U.S. Lawmakers Introduce a Bill to ‘Re-Define’ Cryptocurrencies and Make Them Exempt from Securities Laws

US Congress


Two U.S. House of Representatives members are going to tackle the SEC with the introduction of the “Token Taxonomy Act” which would exempt some digital assets and cryptocurrencies from federal securities laws. Well, Rep. Warren Davidson and Rep. Darren Soto are either delusional, high on holiday spirit (or something) or just plain crazy (uh, you can be all three at one time), BUT they are certainly visionary. Their bill, introduced last week, is the first positive move to actually define a new asset class and usher in modern regulations which are badly needed. Obviously the Securities Act of 1933 and the Securities Exchange Act of 1934 are outdated (like, 80 years old) and certainly are not appropriate for cryptos or digital assets. Now, if those Reps. can get the SEC to relinquish some power……………….., they get my vote for any Presidential ambitions. Read more about the “Token Taxonomy Act” below.
(Bill Taylor/Fintek Capital)


Two members of the U.S. House of Representatives are seeking to exempt cryptocurrencies and certain other digital assets from federal securities laws.

The “Token Taxonomy Act” was introduced Thursday by Reps. Warren Davidson and Darren Soto, a move that comes months after a roundtable in Washington, D.C. that sought input about regulatory measures for the industry. According to the text, the bill – among other items – seeks to exclude “digital tokens” from being defined as securities, amending both the Securities Act of 1933 and the Securities Exchange Act of 1934.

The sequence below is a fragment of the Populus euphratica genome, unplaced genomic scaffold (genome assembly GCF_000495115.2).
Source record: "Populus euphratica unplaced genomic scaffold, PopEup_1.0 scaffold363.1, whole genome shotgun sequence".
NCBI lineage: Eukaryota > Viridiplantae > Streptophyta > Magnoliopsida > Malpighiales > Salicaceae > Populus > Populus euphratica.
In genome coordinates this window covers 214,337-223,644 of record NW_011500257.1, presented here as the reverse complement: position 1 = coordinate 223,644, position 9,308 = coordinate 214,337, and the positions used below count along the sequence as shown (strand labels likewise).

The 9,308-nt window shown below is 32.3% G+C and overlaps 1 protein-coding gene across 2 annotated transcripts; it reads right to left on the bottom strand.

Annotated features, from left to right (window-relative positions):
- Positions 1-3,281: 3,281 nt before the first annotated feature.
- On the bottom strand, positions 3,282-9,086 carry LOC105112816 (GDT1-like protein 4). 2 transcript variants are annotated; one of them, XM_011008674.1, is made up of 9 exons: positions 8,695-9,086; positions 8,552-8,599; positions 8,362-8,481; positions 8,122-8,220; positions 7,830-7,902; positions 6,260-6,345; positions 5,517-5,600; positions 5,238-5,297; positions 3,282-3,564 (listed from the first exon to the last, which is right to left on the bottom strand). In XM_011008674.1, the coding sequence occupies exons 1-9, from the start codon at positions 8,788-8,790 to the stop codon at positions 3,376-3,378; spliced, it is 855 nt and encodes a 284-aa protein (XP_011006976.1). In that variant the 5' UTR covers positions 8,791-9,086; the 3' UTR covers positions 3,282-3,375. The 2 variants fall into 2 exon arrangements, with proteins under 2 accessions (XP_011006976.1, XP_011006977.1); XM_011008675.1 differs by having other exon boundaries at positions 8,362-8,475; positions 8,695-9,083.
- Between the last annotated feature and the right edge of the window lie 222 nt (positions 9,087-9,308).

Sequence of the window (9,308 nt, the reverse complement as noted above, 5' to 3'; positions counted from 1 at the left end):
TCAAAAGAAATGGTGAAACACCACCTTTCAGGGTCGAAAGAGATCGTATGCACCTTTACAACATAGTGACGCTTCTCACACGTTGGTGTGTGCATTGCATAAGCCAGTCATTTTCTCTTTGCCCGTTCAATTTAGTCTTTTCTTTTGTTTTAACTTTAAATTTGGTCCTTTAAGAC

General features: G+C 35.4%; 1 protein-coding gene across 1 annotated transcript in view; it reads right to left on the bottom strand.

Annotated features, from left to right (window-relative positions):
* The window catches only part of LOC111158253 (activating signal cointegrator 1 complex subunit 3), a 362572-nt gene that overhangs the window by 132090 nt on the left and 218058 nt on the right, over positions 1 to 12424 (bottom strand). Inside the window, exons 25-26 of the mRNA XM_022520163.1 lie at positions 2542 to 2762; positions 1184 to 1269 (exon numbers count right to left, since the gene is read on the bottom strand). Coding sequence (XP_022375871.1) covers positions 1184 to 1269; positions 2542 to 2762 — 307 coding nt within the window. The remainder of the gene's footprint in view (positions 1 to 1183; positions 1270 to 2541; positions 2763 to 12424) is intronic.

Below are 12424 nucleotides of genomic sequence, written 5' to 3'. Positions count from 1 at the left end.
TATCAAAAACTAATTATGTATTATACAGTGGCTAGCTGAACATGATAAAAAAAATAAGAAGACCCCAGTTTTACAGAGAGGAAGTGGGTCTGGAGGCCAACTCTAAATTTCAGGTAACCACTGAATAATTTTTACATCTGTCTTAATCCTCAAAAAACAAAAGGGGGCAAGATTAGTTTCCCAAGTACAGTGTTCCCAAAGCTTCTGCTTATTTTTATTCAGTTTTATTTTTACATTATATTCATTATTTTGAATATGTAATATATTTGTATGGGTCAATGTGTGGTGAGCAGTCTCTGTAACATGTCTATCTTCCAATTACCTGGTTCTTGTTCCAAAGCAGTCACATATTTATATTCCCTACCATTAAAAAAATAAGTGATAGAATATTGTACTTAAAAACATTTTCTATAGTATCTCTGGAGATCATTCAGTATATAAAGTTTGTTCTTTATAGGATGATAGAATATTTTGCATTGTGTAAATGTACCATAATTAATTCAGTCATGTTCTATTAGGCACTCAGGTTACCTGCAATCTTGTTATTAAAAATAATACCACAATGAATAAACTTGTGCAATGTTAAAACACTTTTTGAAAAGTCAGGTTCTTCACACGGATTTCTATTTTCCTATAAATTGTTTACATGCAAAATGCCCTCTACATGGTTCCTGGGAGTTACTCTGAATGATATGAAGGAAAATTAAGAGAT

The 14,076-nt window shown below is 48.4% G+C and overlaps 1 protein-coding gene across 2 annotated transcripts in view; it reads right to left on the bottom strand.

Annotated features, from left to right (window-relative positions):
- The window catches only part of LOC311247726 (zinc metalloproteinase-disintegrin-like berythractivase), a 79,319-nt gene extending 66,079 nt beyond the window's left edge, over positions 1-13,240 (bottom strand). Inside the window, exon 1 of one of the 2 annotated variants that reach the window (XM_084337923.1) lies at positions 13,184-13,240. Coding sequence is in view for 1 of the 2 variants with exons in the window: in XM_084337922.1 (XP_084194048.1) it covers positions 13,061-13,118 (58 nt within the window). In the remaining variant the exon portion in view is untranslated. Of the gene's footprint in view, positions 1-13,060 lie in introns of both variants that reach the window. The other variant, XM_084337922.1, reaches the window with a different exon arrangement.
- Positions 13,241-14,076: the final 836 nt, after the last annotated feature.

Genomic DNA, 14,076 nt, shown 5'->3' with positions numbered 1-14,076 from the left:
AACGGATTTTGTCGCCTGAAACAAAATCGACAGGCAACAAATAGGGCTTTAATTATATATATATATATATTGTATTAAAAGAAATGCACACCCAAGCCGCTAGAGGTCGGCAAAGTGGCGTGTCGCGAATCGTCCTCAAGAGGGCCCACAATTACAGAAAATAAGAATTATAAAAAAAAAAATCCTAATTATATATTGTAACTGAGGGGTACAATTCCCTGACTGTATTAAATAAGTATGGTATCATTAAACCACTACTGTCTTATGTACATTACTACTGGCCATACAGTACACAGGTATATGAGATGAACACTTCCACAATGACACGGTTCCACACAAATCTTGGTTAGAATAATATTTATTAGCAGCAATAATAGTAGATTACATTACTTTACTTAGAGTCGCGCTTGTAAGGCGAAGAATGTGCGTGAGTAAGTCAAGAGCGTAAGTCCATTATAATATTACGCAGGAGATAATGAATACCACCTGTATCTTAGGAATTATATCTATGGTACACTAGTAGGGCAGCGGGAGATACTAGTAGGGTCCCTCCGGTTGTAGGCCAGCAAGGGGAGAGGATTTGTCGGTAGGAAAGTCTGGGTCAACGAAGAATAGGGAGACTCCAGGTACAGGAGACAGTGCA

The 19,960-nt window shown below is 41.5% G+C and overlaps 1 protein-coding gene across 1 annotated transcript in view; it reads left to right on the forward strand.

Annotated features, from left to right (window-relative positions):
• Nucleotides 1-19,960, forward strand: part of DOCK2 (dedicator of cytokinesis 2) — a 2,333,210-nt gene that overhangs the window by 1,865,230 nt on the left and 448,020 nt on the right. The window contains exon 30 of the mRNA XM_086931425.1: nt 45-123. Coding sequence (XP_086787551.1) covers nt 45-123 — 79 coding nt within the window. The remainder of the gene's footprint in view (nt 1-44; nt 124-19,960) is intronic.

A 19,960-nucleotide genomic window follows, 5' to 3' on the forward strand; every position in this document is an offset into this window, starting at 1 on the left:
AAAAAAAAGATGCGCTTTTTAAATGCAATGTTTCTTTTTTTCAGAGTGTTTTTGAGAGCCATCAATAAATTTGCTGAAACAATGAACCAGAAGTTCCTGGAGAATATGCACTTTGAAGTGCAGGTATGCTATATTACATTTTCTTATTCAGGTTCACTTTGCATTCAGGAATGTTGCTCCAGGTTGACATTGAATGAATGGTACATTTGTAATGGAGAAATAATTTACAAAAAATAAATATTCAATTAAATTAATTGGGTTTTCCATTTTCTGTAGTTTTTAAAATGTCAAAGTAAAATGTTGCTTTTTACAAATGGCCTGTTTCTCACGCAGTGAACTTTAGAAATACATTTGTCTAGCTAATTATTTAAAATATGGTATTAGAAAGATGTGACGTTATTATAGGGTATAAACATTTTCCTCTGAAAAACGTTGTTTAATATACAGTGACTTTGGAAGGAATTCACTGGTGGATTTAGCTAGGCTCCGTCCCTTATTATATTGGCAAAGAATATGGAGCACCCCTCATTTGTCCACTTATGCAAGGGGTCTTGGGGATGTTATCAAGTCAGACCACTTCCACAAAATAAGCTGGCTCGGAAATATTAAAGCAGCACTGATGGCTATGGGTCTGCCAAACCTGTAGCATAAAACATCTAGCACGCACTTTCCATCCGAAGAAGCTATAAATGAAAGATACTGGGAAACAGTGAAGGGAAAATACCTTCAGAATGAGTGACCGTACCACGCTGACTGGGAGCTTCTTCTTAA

That definition has several components, all of which center around a degree of decentralization in which no one person or entity has control over an asset’s development or operation. This ostensibly would clear the way for cryptocurrencies that don’t have a central controller to be spared a securities designation.

The bill defines “digital tokens” as “digital units created… in response to the verification or collection of proposed transactions” (mining, basically) or “as an initial allocation of digital units that will otherwise be created” (as in a pre-mine). These tokens must be governed by “rules for the digital unit’s creation and supply that cannot be altered by a single person or group of persons under common control.”…


Full Story at Coindesk